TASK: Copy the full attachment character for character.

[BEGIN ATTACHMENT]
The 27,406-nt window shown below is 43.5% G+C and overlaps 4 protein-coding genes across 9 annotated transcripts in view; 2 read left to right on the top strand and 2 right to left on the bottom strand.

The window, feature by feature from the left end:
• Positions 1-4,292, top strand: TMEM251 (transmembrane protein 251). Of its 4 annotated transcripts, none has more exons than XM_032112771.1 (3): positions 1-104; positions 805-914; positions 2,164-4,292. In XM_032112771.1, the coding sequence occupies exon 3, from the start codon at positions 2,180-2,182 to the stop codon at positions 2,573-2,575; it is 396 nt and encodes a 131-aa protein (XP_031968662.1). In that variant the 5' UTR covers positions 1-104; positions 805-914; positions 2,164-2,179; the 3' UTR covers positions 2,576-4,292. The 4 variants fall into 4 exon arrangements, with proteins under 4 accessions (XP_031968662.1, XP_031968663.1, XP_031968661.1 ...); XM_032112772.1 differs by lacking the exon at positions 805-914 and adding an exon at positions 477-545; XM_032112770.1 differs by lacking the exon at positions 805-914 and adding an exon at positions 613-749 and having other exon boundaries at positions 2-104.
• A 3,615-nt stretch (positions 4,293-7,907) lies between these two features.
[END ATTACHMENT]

The 27,406-nt window shown below is 43.5% G+C and overlaps 4 protein-coding genes across 9 annotated transcripts in view; 2 read left to right on the top strand and 2 right to left on the bottom strand.

The window, feature by feature from the left end:
• Positions 1-4,292, top strand: TMEM251 (transmembrane protein 251). Of its 4 annotated transcripts, none has more exons than XM_032112771.1 (3): positions 1-104; positions 805-914; positions 2,164-4,292. In XM_032112771.1, the coding sequence occupies exon 3, from the start codon at positions 2,180-2,182 to the stop codon at positions 2,573-2,575; it is 396 nt and encodes a 131-aa protein (XP_031968662.1). In that variant the 5' UTR covers positions 1-104; positions 805-914; positions 2,164-2,179; the 3' UTR covers positions 2,576-4,292. The 4 variants fall into 4 exon arrangements, with proteins under 4 accessions (XP_031968662.1, XP_031968663.1, XP_031968661.1 ...); XM_032112772.1 differs by lacking the exon at positions 805-914 and adding an exon at positions 477-545; XM_032112770.1 differs by lacking the exon at positions 805-914 and adding an exon at positions 613-749 and having other exon boundaries at positions 2-104.
• A 3,615-nt stretch (positions 4,293-7,907) lies between these two features.